In his return to Blue Note after an absence of over three decades, Melle made no bones about the fact that he had left jazz far behind. This is a CD of abstract and impressionistic electronic compositions, sometimes with an electronic pulse, but mostly in idioms related to film, contemporary classical and even Japanese music. The percolating "Message From Mozambique" -- the most memorable music on the album, regardless of idiom -- is the closest that Gil comes to something resembling a jazz feeling. The musical textures and the graphic art in the booklet (also designed by Melle) display a cool, glistening, technological sheen -- even "The Blue Lion," a subdued reaction to the death of Melle's mentor, Alfred Lion. Those who know Melle only through his jazz sides from the '50s are hereby warned; the man has definitely changed.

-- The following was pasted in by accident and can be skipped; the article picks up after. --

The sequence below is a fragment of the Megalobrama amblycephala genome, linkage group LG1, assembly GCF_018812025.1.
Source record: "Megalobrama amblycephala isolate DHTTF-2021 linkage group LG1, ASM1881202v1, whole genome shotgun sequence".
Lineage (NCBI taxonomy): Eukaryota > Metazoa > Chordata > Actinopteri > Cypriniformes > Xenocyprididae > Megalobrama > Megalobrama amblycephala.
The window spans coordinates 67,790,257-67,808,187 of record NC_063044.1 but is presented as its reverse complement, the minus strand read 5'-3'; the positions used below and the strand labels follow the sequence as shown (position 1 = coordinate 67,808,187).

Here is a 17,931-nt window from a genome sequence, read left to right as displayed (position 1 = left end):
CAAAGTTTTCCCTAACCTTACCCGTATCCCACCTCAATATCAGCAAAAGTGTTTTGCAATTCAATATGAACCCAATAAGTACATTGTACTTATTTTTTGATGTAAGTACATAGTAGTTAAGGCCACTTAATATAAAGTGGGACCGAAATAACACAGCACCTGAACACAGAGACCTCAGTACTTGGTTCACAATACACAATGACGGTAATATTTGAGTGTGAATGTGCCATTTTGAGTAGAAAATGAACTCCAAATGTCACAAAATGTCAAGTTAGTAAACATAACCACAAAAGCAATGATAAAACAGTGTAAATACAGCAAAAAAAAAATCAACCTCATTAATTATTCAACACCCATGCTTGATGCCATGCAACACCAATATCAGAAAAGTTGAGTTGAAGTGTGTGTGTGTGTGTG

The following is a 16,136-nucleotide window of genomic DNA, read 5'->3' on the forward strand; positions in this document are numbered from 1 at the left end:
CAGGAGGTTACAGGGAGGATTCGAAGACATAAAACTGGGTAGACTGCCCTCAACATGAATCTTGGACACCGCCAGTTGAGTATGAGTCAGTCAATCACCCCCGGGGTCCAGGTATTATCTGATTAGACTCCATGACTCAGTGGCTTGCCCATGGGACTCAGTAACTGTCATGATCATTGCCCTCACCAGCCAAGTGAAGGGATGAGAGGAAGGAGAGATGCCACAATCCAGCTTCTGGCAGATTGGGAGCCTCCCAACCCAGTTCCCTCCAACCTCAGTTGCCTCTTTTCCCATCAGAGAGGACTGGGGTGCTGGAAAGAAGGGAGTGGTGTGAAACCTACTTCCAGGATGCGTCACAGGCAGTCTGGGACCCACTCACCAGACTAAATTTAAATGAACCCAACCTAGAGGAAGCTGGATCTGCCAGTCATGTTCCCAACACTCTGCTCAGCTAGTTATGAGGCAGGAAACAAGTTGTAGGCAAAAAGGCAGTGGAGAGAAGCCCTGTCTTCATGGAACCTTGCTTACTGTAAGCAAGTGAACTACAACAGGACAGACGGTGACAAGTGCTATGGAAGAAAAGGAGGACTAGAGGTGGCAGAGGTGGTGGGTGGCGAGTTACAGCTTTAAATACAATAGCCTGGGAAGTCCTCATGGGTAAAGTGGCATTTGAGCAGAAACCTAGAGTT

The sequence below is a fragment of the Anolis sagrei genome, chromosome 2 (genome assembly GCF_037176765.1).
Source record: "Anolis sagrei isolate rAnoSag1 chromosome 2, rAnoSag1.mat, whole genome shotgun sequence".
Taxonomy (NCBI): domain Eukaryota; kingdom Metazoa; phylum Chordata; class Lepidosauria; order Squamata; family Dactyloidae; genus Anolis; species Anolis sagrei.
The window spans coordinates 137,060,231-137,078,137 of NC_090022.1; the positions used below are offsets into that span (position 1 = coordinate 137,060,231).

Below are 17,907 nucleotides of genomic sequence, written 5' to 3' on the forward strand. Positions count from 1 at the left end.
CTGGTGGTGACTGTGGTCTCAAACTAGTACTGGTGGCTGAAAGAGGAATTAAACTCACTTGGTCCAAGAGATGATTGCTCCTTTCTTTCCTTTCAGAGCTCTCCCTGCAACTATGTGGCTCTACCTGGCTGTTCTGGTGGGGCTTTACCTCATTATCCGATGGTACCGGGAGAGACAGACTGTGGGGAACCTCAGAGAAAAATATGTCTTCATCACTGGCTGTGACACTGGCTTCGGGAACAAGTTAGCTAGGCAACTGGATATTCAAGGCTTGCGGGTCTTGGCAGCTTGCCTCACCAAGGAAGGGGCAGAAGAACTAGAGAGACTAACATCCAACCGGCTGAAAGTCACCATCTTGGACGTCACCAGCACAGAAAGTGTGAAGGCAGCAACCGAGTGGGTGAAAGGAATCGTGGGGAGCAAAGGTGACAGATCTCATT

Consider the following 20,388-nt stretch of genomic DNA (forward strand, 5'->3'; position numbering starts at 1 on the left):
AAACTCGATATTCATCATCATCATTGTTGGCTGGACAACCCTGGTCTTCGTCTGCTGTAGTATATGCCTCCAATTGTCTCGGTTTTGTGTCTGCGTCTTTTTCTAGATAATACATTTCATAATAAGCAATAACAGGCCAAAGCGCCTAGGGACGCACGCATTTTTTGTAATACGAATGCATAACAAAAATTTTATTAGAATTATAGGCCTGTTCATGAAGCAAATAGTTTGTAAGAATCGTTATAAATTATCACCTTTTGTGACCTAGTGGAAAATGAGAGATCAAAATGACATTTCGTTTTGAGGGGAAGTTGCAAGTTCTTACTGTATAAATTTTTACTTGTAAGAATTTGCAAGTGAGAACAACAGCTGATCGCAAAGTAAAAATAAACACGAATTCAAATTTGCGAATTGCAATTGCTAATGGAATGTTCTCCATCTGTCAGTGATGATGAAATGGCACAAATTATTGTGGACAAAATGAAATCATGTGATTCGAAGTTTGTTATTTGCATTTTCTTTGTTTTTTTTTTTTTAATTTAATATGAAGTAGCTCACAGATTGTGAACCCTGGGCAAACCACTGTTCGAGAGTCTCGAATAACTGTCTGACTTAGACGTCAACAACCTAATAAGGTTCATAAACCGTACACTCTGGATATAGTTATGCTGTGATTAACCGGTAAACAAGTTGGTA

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AllMusic Review by Richard S. Ginell